Butler’s dunnart is a small marsupial, with a head and body length of around 88 mm and a tail length of around 90 mm. Its tail is thin and sparsely furred. The species is similar in general appearance to a range of small dasyurids occurring across Australia, including the Kakadu dunnart (S. bindi) and red-cheeked dunnart (S. virginiae) in northern Australia. All are generally grey-brown above and pale below, with large ears and eyes, and a sharply pointed muzzle. Butler’s dunnart probably feeds on a variety of invertebrates and small vertebrates.
Butler's Dunnart |
Status: Vulnerable on the EPBC Act list
Government evidence of impact of climate change:
Australian Government, Conservation Advice, Sminthopsis butleri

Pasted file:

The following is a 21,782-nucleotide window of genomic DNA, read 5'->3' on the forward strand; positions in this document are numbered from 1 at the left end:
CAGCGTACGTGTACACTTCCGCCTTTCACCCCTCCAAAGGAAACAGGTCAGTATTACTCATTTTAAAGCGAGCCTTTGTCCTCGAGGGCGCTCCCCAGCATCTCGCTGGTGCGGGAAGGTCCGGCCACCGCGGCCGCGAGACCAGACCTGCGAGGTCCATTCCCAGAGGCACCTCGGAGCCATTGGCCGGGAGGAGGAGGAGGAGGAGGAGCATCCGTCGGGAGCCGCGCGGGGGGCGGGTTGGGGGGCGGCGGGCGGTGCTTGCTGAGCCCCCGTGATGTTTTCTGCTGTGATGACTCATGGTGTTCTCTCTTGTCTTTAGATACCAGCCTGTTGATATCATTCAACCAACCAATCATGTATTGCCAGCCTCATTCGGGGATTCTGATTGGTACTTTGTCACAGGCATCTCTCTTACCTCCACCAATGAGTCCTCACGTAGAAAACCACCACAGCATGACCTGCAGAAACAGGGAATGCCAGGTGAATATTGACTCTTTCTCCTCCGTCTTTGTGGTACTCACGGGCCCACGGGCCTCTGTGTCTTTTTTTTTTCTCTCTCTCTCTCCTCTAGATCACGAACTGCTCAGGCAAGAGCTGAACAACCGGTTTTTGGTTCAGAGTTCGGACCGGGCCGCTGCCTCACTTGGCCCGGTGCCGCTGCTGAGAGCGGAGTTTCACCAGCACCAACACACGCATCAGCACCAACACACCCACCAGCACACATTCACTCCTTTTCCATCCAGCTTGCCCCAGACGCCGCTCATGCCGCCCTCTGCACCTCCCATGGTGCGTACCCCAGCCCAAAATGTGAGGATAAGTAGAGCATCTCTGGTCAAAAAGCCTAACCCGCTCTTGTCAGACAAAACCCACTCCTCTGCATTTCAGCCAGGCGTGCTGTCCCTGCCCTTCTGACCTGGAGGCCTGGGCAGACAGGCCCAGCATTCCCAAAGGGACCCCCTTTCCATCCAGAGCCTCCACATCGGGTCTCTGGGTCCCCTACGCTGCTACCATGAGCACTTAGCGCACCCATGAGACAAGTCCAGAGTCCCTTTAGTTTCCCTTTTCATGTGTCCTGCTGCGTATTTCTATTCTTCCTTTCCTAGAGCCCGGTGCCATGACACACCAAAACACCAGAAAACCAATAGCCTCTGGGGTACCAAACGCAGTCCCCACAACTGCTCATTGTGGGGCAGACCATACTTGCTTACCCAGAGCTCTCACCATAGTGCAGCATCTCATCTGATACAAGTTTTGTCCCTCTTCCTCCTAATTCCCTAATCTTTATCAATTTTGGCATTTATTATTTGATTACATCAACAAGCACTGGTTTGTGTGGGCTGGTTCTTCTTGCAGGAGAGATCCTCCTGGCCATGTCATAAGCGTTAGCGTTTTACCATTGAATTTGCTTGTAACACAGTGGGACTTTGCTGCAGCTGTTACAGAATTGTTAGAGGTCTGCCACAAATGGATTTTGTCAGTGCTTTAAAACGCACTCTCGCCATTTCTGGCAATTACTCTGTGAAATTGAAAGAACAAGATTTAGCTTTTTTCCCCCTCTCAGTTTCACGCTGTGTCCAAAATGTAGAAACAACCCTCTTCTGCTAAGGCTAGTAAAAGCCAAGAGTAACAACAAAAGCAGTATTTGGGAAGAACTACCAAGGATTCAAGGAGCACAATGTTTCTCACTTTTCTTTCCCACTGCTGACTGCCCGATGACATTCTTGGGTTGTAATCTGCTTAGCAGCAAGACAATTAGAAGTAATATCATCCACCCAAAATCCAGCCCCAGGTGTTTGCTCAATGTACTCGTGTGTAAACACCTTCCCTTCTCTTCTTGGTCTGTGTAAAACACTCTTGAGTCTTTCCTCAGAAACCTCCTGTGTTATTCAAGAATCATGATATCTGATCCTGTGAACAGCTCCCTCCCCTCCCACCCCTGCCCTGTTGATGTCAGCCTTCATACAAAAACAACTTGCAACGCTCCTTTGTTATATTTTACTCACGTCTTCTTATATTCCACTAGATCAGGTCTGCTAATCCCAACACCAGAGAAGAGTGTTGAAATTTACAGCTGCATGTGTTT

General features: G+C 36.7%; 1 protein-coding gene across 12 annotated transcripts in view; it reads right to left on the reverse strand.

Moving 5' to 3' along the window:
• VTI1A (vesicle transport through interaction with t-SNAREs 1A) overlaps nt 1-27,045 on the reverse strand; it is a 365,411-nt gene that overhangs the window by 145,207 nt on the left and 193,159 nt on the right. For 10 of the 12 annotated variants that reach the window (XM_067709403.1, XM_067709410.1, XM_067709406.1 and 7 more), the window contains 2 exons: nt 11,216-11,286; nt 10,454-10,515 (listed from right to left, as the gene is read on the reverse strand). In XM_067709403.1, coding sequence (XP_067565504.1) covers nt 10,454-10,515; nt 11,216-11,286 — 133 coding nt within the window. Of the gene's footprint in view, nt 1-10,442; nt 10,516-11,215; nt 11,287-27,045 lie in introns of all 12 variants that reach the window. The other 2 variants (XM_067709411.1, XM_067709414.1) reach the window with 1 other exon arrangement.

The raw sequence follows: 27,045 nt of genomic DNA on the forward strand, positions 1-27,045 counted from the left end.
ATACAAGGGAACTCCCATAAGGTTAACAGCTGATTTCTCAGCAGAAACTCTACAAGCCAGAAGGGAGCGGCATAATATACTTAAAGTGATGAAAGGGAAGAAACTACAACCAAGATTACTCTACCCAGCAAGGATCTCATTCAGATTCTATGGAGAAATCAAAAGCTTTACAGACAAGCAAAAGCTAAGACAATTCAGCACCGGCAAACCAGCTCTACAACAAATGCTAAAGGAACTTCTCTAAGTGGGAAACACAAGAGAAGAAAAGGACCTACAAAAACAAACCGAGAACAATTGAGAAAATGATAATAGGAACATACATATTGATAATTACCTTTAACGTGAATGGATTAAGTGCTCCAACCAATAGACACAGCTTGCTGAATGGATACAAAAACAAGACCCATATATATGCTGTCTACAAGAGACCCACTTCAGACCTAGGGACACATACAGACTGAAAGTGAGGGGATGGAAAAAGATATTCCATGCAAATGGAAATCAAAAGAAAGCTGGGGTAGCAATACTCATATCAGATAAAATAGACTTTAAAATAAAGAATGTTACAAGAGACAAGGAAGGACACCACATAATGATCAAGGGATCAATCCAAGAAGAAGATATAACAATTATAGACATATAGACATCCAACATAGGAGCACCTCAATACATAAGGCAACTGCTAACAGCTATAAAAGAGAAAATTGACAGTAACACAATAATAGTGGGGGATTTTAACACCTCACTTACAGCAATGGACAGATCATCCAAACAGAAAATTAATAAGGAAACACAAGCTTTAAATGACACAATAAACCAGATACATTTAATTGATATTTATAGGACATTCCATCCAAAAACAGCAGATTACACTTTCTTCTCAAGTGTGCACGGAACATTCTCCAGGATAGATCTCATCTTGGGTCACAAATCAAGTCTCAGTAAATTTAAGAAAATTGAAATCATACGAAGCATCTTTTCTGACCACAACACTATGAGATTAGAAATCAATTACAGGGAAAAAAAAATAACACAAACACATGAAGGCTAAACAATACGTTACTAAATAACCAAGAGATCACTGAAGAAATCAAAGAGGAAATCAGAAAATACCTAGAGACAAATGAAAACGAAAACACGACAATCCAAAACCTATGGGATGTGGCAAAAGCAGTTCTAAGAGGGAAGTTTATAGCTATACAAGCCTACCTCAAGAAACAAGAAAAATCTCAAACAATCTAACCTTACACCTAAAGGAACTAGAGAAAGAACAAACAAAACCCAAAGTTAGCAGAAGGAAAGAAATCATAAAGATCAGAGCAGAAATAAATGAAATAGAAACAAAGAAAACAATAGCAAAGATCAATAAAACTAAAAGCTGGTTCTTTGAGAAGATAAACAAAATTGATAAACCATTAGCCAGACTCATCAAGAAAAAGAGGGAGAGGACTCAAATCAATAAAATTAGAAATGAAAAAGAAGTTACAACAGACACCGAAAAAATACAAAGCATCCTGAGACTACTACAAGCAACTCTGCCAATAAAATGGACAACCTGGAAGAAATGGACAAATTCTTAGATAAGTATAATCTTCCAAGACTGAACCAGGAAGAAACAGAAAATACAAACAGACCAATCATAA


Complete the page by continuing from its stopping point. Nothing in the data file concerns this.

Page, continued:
Woinarski et al.; (2014) identifies current and potential threats to the species as follows Threat factor Consequence Extent over which Evidence base rating threat may operate Inappropriate fire Moderate severe Large Not demonstrated; but regimes possible Habitat loss and Catastrophic Minor c. 320 km2 of optimum fragmentation habitat have been cleared in the last two decades (Firth et al.; 2006) there have been no records of Butler s dunnart from such cleared lands and plantations Predation by feral Moderate Large Not demonstrated; but cats plausible the distribution and abundance of feral cats in the range area of Butler s dunnart is poorly known Poisoning by cane Severe catastrophic Toads currently absent Unknown some small toads from the Tiwi islands; dasyurids rapidly learn to but high likelihood of avoid toads (Webb et al.; colonisation within 1 2 2008; 2011) decades.